Singapore firms get permission to collaborate

22 July 2020

Singapore’s competition watchdog has told businesses supplying essential goods or services to combat the coronavirus pandemic they will not fall foul of the law if they collaborate with competitors.

The Competition and Consumer Commission of Singapore (CCCS) issued a guidance note to provide clarity on collaborations between competitors to maintain key supplies.

“The disruption arising from the Covid-19 pandemic may require companies to temporarily collaborate to sustain or improve the supply of essential goods or services,” said CCCS.

It said that “given the exceptional nature of the Covid-19 pandemic” it would not investigate firms that collaborated to improve the supply of essential goods or services in Singapore for a temporary period.

This was provided those collaborations are limited in scope and time and do not involve price-fixing, bid-rigging, market sharing or output limitation, it said.

“An example of a collaboration that can fall under the Covid-19 Guidance Note would be where businesses agree to share production lines or inputs to increase total production of testing kits or its components for the purposes of addressing the Covid-19 pandemic,” it added.

The exemption applies to collaborations dating back to 1 February 2020 and up to 31 July 2021.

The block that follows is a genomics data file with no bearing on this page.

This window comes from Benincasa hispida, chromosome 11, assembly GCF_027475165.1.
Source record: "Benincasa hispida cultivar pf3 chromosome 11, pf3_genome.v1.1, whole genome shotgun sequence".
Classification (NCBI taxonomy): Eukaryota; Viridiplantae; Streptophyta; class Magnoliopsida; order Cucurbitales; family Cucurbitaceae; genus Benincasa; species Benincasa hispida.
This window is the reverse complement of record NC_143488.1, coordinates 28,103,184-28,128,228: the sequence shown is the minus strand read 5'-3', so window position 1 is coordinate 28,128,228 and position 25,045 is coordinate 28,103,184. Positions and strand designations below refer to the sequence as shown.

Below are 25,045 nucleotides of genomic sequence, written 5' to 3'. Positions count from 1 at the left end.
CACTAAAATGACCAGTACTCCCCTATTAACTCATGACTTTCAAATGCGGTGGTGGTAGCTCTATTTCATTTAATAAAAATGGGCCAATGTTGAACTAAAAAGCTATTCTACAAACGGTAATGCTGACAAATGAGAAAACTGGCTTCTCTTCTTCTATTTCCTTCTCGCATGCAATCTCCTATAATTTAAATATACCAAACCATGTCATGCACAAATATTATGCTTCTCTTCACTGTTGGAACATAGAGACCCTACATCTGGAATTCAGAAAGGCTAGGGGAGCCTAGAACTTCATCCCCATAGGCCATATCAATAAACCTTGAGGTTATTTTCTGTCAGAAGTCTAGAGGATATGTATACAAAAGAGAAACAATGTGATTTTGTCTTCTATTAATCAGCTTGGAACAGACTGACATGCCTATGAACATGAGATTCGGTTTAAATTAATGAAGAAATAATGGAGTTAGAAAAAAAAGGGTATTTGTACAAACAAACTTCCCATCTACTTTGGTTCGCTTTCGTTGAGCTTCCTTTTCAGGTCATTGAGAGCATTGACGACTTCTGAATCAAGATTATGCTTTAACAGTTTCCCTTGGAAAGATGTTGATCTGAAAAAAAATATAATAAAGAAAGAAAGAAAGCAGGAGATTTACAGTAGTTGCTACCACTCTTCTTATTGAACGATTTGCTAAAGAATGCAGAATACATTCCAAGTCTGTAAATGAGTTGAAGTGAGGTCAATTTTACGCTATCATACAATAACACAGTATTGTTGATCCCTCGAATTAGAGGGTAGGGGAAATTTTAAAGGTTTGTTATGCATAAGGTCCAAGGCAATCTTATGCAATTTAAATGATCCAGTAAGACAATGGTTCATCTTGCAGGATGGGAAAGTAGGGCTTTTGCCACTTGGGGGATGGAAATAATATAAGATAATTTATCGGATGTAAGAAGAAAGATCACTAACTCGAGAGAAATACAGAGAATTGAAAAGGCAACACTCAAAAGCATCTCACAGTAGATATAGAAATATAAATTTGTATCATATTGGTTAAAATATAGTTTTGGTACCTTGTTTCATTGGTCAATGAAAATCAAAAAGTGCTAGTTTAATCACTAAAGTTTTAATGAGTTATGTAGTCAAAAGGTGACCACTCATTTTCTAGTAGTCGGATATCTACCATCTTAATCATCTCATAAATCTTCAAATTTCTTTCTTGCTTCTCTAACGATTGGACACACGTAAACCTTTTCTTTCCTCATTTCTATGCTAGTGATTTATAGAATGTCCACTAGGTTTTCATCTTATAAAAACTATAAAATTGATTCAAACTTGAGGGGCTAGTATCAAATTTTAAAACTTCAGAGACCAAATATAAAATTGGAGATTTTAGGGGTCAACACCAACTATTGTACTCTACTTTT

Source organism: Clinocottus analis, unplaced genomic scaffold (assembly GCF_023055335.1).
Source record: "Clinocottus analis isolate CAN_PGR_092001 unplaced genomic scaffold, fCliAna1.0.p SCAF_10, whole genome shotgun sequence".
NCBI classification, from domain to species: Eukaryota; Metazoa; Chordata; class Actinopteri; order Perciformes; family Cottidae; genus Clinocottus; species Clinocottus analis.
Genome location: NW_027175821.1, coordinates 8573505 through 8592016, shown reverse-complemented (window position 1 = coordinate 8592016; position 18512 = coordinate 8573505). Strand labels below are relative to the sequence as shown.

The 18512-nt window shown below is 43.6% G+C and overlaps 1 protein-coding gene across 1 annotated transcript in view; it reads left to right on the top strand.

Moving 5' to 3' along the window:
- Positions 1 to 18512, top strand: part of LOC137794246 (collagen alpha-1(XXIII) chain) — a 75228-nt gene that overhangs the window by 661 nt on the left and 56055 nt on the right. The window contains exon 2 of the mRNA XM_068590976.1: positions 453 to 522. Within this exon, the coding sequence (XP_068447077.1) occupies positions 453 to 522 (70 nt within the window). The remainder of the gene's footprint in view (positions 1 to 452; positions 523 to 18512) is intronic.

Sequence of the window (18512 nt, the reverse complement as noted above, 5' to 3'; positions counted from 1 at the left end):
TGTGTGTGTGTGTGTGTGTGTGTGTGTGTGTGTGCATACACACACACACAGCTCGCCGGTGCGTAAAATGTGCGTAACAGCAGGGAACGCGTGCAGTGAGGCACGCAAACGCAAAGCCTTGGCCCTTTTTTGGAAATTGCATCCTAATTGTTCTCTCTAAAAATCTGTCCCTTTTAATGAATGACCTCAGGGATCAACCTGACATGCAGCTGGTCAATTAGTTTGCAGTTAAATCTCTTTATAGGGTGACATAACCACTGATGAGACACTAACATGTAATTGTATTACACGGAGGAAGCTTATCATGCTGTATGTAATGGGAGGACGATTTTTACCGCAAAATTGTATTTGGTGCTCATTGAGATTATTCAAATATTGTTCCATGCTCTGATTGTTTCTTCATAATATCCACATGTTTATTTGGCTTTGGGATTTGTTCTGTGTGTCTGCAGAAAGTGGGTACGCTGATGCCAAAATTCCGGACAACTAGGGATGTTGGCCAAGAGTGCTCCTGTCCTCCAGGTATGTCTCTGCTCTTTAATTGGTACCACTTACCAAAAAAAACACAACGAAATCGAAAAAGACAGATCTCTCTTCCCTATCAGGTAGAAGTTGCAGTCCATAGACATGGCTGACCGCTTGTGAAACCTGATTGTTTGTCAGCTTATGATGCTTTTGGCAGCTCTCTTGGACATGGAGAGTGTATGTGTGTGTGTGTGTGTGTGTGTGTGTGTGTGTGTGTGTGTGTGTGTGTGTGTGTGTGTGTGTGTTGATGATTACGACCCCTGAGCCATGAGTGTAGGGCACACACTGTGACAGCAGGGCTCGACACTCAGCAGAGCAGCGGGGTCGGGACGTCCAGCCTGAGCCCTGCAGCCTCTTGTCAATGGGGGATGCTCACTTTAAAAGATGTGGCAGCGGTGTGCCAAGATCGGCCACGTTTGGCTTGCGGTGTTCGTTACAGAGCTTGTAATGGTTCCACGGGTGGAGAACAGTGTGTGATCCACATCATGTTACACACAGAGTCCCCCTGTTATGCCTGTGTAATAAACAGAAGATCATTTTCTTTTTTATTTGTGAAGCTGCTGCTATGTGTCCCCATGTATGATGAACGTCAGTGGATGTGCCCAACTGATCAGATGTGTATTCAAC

“Businesses are encouraged to perform their own assessment first to determine whether their collaboration falls within the framework set out in this Covid-19 Guidance Note,” CCCS said.

CCCS also warned companies against taking advantage of the pandemic as a cover “to engage in anti-competitive activities that do not generate net economic benefit”.

Meanwhile the country’s economy is still in a “dire” situation due to the pandemic, according to Ravi Menon, managing director of the Monetary Authority of Singapore.

Menon said unemployment and corporate bankruptcies were likely to increase in the coming months.

Singapore’s economy shrunk by 41.2% in the second quarter compared with the previous quarter, according to advance estimates from the Ministry of Trade and Industry.

Official forecasts for the economy to contract between 4% and 7% this year would mark the most severe downturn since the country’s 1965 declaration of independence.

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